Nearby orchards and farm stands have closed for the season. Out of apples, pumpkins, and other autumn delights. Signs proclaim that another season has come and gone and “Thanks for your patronage…see you next spring!” Owners preparing to head south for the winter, I would think. Basking in the sun while we’ll be basking in the driving snow as it flies at us from our snow throwers on a regular basis.

The busy “writing season” is creeping in now. Important to take care of outside chores so when the frigid winds howl and the snow begins to fly and the furnace reports for duty once more, work on next novel and short stories can move along without so many interruptions. No NaNoWriMo for me this November. Have enough work to do on current WIPs. Maybe again next year.

Now, time to move along to next items on “To Do” list. Happy late-October, all…CortlandWriter 🙂No Sun Up in the Sky...

Harvest time & October tales…

Cover of "Harvest Home"
Cover of Harvest Home

October…

This morning, while reading through a few of the blogs I follow, I read a very enjoyable post from the blog Eagle-Eye Editor. (http://eagleeyededitor.wordpress.com) The writer asks the readers if we believe in ghosts and then proceeds to write about a strange experience that could be something of a ghost tale, or at least something hard to explain. After that, she mentions her enjoyment of the spooky stories of L.B. Taylor, Jr. Since I had not heard of this author previously, my curiosity has been aroused, and I will check his work out. And there is no better month than October to get the spooky stories of ghosts and all-things-weird up and about!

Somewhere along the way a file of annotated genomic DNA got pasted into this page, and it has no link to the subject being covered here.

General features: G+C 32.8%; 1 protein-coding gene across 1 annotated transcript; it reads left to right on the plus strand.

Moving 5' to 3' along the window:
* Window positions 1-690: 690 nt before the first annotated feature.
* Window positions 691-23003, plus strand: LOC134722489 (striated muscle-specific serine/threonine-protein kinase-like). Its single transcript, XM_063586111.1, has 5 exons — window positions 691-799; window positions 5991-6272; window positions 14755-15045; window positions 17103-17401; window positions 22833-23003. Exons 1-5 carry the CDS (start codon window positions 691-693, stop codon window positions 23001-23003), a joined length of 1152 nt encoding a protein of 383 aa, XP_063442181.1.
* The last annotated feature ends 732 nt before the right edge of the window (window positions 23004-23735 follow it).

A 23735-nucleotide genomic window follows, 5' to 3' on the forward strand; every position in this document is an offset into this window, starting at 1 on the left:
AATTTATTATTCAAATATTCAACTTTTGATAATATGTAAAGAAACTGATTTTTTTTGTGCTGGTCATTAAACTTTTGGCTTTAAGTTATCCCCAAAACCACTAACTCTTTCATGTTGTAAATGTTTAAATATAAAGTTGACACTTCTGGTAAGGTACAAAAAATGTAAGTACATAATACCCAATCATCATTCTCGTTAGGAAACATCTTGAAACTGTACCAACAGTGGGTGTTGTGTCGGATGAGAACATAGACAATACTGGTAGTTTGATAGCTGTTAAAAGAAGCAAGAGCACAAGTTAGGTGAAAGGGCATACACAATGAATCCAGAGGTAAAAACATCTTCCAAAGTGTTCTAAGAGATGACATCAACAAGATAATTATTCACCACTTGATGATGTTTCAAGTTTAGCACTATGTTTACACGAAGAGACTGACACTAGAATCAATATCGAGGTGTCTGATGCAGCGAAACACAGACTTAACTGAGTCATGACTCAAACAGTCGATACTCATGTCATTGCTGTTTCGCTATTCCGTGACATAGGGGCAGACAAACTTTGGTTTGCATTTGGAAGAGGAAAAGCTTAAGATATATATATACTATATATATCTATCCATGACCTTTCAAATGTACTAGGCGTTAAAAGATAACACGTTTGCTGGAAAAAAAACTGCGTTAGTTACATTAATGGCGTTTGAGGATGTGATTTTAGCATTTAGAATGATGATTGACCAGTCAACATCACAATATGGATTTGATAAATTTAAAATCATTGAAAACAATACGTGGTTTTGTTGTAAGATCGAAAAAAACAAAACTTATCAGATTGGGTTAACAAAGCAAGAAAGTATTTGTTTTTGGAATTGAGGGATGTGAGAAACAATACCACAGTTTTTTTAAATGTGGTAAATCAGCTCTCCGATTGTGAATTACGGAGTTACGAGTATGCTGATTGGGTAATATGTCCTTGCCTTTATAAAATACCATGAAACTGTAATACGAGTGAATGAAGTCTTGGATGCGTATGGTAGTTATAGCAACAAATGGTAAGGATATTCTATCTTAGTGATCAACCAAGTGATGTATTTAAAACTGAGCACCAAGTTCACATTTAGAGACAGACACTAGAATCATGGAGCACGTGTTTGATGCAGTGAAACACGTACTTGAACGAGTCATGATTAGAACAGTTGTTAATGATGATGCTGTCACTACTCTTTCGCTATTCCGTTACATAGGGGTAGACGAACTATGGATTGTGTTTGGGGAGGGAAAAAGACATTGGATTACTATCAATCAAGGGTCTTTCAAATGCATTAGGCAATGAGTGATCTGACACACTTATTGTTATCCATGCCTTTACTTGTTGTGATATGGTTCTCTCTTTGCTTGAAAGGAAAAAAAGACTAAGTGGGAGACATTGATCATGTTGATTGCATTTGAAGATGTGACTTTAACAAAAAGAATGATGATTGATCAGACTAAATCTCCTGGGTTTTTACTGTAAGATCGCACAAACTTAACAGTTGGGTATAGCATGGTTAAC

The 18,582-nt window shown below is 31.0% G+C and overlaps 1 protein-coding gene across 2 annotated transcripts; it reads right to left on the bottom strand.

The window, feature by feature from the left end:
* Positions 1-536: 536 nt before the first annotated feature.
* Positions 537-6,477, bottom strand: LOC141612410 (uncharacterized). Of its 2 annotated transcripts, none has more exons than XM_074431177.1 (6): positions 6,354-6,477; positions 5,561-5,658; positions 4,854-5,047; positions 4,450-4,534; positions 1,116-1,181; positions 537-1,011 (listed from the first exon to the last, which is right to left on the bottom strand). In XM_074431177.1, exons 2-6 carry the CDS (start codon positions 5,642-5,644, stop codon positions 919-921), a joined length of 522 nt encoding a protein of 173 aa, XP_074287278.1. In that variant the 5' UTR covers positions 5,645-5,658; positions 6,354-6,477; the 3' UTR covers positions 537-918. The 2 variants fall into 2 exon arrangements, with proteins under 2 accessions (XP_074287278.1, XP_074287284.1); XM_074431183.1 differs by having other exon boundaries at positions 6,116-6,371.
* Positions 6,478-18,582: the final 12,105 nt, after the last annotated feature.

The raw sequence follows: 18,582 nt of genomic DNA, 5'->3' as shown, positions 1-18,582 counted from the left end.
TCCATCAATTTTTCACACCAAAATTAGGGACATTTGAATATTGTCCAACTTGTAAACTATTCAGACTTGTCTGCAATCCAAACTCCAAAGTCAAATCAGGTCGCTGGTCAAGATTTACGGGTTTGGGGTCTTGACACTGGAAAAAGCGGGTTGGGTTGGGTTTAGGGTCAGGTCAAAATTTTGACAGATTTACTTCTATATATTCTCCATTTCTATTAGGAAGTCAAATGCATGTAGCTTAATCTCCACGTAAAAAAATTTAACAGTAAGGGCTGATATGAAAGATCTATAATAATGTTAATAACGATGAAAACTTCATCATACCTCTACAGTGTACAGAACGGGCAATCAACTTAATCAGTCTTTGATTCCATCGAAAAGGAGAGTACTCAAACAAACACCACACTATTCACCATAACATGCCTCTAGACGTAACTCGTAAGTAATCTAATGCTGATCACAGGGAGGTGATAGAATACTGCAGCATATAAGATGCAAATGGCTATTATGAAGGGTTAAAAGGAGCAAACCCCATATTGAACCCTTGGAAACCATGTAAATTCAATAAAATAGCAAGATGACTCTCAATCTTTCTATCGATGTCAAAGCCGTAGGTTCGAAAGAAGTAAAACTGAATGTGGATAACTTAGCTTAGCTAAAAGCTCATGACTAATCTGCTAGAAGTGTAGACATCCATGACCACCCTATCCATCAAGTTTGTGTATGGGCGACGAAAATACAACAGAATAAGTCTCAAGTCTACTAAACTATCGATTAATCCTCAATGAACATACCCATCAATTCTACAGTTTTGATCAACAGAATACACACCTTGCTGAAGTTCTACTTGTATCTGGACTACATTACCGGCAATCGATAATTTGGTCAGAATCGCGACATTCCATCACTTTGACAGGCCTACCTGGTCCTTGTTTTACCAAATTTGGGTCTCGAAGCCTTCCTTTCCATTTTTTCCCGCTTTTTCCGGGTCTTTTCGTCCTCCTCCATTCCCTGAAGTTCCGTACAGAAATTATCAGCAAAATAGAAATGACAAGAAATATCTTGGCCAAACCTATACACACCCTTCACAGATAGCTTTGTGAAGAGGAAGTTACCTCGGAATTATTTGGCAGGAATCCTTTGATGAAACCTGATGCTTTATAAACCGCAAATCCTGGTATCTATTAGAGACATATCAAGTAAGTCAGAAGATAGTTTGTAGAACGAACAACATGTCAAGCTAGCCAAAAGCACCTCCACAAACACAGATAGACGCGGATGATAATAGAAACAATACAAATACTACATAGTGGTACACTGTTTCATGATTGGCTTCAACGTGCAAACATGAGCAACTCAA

This also led to another thought this morning as I was enjoying my pancakes (with Michigan blueberries!) and coffee. I thought about why I love October so much, and part of the answer was right outside our sliding door. No more than 100 feet out is a golden cornfield, standing patiently, waiting to be harvested. Much farther out, all trees are colored rust, or yellow, or deep gold. Until now, they were rather plain and unobtrusive. Even the slant of the sun has realigned itself throughout the days, and the shadows of late afternoon seem different. The air is clear and good, summer’s heat and humidity gone.